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Anatomy of Guitar Tone: Overdrive after Reverb

[guitar plays]

In this week’s Anatomy of Tone, I’m going to talk about capturing a more authentic spring reverb tone at more of an apartment recording level.

One of the things that happens with an amp when you play it live with something like a Princeton or a Deluxe Reverb is that the more that you push the volume, the more the amp breaks up, but the reverb in that circuit is post-preamp, and pre-power amp. So that means it’s pre-power tubes.

So as the power tubes start to get pushed harder with volume, it starts to compress the signal and get a little grittier. For me, this is an important part of spring reverb.

I tend to like my Fender amps at around 5 or 6. They start to get a little gritty. Now the way that I’ve found to recreate this in an apartment setting for recording at home is to use a spring reverb before an overdrive pedal.

Now I use this Tube Drive from Effectrode. The reason I like this is it has tubes in it, and I have a 12AU7 for low gain, and basically it’s a very gentle tube overdrive. I’m going to place this last in my chain, and I’m going to put a spring reverb before it.

What I’m trying to emulate here is just a gentle touch of that tube saturation. Now, I place before it this Strymon Big Sky. The reason I did this instead of a traditional real spring reverb was a lot of people are using pedal boards, and nowadays, for transportation *** [2:35], or just various gigs.

So I wanted to use something modern and digital to see how we can recreate that vintage sound. Make it more practical.


I pretty much just setup the Pipeline preset on the Strymon. Maybe I pulled back the tone a little bit so that it was just a little bit darker, which is pretty typical for me to do.

From there on out, I went into the Tube Drive. So remember, the Tube Drive was post reverb, which is unusual for signal chains. A lot of people will place their spring reverb or their reverb pedal last in the chain.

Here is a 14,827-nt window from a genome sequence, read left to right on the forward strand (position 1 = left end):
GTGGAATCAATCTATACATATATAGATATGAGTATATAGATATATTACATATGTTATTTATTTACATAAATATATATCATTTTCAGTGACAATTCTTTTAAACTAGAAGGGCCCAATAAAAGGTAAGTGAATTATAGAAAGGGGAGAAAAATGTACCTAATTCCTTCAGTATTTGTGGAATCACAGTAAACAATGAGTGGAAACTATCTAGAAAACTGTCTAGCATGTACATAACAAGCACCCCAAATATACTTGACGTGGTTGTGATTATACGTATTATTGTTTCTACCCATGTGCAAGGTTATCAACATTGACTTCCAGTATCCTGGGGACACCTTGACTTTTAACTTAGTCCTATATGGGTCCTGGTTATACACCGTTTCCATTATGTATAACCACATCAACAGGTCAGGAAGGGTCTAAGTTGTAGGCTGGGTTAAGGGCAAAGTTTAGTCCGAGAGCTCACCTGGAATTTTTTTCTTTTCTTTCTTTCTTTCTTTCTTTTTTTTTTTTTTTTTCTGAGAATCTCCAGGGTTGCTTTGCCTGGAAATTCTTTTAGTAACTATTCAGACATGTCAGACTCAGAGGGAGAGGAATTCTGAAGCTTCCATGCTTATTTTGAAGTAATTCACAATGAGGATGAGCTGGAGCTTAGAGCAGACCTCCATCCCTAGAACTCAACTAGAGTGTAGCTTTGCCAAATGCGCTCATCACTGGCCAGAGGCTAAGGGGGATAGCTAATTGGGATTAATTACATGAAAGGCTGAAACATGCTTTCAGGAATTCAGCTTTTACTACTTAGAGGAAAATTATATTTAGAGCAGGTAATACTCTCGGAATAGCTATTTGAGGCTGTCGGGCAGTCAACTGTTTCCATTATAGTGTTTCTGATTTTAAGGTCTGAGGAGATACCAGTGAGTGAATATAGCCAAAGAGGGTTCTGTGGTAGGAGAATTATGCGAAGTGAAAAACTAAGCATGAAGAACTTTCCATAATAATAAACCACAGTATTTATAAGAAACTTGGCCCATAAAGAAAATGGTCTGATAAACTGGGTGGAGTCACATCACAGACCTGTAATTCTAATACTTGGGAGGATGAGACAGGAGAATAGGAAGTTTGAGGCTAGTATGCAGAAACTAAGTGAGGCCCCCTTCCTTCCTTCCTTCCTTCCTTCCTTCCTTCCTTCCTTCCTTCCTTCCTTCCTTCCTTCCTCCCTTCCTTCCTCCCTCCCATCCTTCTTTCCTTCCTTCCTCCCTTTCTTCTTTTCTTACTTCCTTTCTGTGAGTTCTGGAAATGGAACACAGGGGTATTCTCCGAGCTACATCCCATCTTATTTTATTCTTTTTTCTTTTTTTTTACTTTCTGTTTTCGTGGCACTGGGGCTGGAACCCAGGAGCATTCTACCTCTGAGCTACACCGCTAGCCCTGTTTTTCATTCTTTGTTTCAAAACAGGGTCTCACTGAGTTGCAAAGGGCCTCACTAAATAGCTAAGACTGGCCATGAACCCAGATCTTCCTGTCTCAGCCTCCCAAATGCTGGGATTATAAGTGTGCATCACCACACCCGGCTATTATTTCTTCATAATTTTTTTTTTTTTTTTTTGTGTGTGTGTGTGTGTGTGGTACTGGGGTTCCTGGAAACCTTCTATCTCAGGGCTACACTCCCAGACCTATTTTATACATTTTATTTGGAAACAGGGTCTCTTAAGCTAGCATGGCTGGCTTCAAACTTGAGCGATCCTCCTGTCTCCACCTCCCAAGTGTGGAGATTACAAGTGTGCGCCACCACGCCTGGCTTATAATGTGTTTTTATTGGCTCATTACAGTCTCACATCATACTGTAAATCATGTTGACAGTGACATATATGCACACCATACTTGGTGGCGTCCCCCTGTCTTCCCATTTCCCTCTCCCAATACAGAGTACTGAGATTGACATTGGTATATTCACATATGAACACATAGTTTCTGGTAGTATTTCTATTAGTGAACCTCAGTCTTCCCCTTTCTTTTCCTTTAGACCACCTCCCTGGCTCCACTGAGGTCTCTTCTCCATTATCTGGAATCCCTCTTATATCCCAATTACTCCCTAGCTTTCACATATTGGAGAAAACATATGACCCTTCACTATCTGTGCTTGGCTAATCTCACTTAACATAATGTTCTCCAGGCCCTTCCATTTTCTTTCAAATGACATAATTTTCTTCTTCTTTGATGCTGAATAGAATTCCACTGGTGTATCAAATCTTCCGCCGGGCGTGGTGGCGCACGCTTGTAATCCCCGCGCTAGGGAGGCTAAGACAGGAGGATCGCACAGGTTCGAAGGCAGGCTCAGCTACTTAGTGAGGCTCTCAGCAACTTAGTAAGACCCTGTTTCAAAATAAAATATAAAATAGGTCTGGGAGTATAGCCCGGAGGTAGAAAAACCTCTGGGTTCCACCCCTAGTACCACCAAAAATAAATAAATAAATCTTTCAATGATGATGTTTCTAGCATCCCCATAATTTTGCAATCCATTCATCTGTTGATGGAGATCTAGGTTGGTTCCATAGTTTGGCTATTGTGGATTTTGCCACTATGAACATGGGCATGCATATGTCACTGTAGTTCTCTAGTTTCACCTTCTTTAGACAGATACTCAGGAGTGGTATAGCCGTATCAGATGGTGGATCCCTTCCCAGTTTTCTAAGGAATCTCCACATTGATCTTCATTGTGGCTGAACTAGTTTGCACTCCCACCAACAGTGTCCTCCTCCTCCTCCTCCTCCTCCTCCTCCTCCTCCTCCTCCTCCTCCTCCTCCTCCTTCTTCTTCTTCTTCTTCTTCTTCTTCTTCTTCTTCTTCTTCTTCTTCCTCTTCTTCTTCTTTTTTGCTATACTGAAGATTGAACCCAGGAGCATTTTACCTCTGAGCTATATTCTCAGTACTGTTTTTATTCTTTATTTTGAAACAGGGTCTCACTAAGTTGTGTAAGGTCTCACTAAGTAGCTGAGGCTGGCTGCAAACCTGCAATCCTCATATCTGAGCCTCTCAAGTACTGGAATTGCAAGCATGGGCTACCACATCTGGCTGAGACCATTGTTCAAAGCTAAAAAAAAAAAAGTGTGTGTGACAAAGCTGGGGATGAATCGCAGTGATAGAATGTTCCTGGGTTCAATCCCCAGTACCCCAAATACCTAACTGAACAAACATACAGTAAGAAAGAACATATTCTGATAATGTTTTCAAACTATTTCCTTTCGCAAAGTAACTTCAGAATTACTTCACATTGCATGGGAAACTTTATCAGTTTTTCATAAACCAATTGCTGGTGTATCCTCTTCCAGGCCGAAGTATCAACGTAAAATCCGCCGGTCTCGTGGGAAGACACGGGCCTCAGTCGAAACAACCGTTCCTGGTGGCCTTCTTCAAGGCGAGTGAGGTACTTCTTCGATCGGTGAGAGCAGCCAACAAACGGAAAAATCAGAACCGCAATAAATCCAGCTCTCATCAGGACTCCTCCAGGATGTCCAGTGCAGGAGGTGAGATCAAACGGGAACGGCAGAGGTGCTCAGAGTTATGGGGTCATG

I did want to mention one thing about the saturated spring reverb sound. Within the Big Sky, they’ve given us the option to choose how we want the spring reverb to be saturated.

This is really cool, because you can get your reverb sound to be very clean, or tube, or overdriven. As you’ll see, we have — I’m going to pull up the preset here for a trashy spring sound — and I’m going to go into the parameters here and I’m going to select Dwell, and within here, you see options for tube, overdrive, combo, clean… If you pick overdrive, it’s going to give you a pretty saturated reverb tone.

This is slightly different from the sound that we got in the video, because the sound we were working on was pretty much overdriving the whole signal, and when you activate this option within the Big Sky, it’s only going to saturate the reverb sound, so you still have a clean signal coming through with a saturated reverb, which is also a really cool flavor, but just slightly different than the idea of what it’s like when you have an amp really loud and your guitar signal plus the reverb is overdriving at the same time.


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Includes 9+ hours of in-depth training on all aspects of guitar. There are many variables that can impact the tone and quality of a guitar recording — from setup, string gauge, amps and pickups, to processing, effects and miking. Mark breaks it all down so you can confidently create awesome guitar tone and take your mixes, productions, performances and recordings to the next level.

Mark Marshall

Mark Marshall

Mark Marshall is a producer, songwriter, session musician and instructor based in NYC. More at

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